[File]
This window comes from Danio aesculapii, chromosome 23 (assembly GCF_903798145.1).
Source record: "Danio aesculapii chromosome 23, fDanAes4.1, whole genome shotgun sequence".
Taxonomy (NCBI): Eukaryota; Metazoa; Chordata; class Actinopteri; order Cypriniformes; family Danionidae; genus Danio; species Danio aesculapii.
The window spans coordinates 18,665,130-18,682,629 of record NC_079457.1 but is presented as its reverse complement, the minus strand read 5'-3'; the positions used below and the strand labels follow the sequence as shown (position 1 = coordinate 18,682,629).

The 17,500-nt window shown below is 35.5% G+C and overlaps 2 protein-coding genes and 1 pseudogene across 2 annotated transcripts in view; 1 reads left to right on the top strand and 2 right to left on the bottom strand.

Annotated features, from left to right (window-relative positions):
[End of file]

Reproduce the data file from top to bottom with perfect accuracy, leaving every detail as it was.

This window comes from Danio aesculapii, chromosome 23 (assembly GCF_903798145.1).
Source record: "Danio aesculapii chromosome 23, fDanAes4.1, whole genome shotgun sequence".
Taxonomy (NCBI): Eukaryota; Metazoa; Chordata; class Actinopteri; order Cypriniformes; family Danionidae; genus Danio; species Danio aesculapii.
The window spans coordinates 18,665,130-18,682,629 of record NC_079457.1 but is presented as its reverse complement, the minus strand read 5'-3'; the positions used below and the strand labels follow the sequence as shown (position 1 = coordinate 18,682,629).

The 17,500-nt window shown below is 35.5% G+C and overlaps 2 protein-coding genes and 1 pseudogene across 2 annotated transcripts in view; 1 reads left to right on the top strand and 2 right to left on the bottom strand.

Annotated features, from left to right (window-relative positions):